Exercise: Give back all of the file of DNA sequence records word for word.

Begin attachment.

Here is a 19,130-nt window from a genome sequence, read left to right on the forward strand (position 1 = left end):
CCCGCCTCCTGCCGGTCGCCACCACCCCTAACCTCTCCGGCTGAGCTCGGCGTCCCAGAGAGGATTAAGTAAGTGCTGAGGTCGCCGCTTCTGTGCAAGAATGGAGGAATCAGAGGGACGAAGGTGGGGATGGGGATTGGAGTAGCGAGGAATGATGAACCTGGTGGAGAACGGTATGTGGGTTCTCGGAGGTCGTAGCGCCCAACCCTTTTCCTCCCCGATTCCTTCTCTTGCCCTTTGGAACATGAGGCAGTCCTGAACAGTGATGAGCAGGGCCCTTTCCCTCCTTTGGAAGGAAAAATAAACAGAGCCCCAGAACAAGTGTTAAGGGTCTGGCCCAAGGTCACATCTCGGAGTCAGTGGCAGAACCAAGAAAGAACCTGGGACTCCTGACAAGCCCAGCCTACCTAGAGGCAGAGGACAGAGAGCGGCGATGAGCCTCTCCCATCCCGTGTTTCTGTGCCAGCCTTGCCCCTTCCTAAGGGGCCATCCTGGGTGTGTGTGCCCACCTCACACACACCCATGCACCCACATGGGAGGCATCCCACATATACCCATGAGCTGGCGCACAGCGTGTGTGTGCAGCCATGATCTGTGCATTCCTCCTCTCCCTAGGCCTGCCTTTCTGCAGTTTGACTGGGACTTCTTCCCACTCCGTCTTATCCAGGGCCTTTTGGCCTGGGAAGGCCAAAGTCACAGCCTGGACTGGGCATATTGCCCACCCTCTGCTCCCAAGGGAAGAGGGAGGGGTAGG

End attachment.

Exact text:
Here is a 19,130-nt window from a genome sequence, read left to right on the forward strand (position 1 = left end):
CCCGCCTCCTGCCGGTCGCCACCACCCCTAACCTCTCCGGCTGAGCTCGGCGTCCCAGAGAGGATTAAGTAAGTGCTGAGGTCGCCGCTTCTGTGCAAGAATGGAGGAATCAGAGGGACGAAGGTGGGGATGGGGATTGGAGTAGCGAGGAATGATGAACCTGGTGGAGAACGGTATGTGGGTTCTCGGAGGTCGTAGCGCCCAACCCTTTTCCTCCCCGATTCCTTCTCTTGCCCTTTGGAACATGAGGCAGTCCTGAACAGTGATGAGCAGGGCCCTTTCCCTCCTTTGGAAGGAAAAATAAACAGAGCCCCAGAACAAGTGTTAAGGGTCTGGCCCAAGGTCACATCTCGGAGTCAGTGGCAGAACCAAGAAAGAACCTGGGACTCCTGACAAGCCCAGCCTACCTAGAGGCAGAGGACAGAGAGCGGCGATGAGCCTCTCCCATCCCGTGTTTCTGTGCCAGCCTTGCCCCTTCCTAAGGGGCCATCCTGGGTGTGTGTGCCCACCTCACACACACCCATGCACCCACATGGGAGGCATCCCACATATACCCATGAGCTGGCGCACAGCGTGTGTGTGCAGCCATGATCTGTGCATTCCTCCTCTCCCTAGGCCTGCCTTTCTGCAGTTTGACTGGGACTTCTTCCCACTCCGTCTTATCCAGGGCCTTTTGGCCTGGGAAGGCCAAAGTCACAGCCTGGACTGGGCATATTGCCCACCCTCTGCTCCCAAGGGAAGAGGGAGGGGTAGG